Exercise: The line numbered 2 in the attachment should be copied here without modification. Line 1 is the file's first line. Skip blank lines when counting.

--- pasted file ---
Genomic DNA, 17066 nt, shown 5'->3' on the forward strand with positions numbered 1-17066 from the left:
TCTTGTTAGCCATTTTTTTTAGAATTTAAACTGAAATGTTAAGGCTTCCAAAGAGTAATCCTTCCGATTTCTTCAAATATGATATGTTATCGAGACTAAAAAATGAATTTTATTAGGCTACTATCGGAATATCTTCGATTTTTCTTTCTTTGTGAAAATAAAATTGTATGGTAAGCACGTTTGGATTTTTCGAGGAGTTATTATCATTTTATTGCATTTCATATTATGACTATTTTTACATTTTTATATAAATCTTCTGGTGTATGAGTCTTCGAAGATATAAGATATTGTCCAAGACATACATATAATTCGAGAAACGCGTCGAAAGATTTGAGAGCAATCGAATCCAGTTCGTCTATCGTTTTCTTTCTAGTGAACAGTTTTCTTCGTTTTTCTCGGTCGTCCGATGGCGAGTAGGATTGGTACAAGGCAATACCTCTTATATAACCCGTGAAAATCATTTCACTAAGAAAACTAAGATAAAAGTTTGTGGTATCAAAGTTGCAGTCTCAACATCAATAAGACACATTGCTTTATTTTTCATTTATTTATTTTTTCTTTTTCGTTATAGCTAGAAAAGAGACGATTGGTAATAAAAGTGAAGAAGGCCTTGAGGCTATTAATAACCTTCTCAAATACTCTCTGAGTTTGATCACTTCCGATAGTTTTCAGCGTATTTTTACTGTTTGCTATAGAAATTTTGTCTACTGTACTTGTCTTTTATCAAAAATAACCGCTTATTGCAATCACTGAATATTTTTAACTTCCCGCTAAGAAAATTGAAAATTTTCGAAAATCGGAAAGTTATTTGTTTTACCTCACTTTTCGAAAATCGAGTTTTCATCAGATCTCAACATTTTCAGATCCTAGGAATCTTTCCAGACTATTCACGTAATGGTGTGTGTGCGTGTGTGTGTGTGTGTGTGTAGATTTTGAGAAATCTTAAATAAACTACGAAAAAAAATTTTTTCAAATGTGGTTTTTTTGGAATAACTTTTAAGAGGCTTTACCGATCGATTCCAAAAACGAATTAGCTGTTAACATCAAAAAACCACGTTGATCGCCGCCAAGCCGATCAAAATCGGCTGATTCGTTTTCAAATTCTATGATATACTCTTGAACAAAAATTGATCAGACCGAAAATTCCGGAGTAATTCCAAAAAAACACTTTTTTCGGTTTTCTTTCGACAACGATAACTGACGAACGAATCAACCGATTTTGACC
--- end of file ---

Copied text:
TCTTGTTAGCCATTTTTTTTAGAATTTAAACTGAAATGTTAAGGCTTCCAAAGAGTAATCCTTCCGATTTCTTCAAATATGATATGTTATCGAGACTAAAAAATGAATTTTATTAGGCTACTATCGGAATATCTTCGATTTTTCTTTCTTTGTGAAAATAAAATTGTATGGTAAGCACGTTTGGATTTTTCGAGGAGTTATTATCATTTTATTGCATTTCATATTATGACTATTTTTACATTTTTATATAAATCTTCTGGTGTATGAGTCTTCGAAGATATAAGATATTGTCCAAGACATACATATAATTCGAGAAACGCGTCGAAAGATTTGAGAGCAATCGAATCCAGTTCGTCTATCGTTTTCTTTCTAGTGAACAGTTTTCTTCGTTTTTCTCGGTCGTCCGATGGCGAGTAGGATTGGTACAAGGCAATACCTCTTATATAACCCGTGAAAATCATTTCACTAAGAAAACTAAGATAAAAGTTTGTGGTATCAAAGTTGCAGTCTCAACATCAATAAGACACATTGCTTTATTTTTCATTTATTTATTTTTTCTTTTTCGTTATAGCTAGAAAAGAGACGATTGGTAATAAAAGTGAAGAAGGCCTTGAGGCTATTAATAACCTTCTCAAATACTCTCTGAGTTTGATCACTTCCGATAGTTTTCAGCGTATTTTTACTGTTTGCTATAGAAATTTTGTCTACTGTACTTGTCTTTTATCAAAAATAACCGCTTATTGCAATCACTGAATATTTTTAACTTCCCGCTAAGAAAATTGAAAATTTTCGAAAATCGGAAAGTTATTTGTTTTACCTCACTTTTCGAAAATCGAGTTTTCATCAGATCTCAACATTTTCAGATCCTAGGAATCTTTCCAGACTATTCACGTAATGGTGTGTGTGCGTGTGTGTGTGTGTGTGTGTAGATTTTGAGAAATCTTAAATAAACTACGAAAAAAAATTTTTTCAAATGTGGTTTTTTTGGAATAACTTTTAAGAGGCTTTACCGATCGATTCCAAAAACGAATTAGCTGTTAACATCAAAAAACCACGTTGATCGCCGCCAAGCCGATCAAAATCGGCTGATTCGTTTTCAAATTCTATGATATACTCTTGAACAAAAATTGATCAGACCGAAAATTCCGGAGTAATTCCAAAAAAACACTTTTTTCGGTTTTCTTTCGACAACGATAACTGACGAACGAATCAACCGATTTTGACC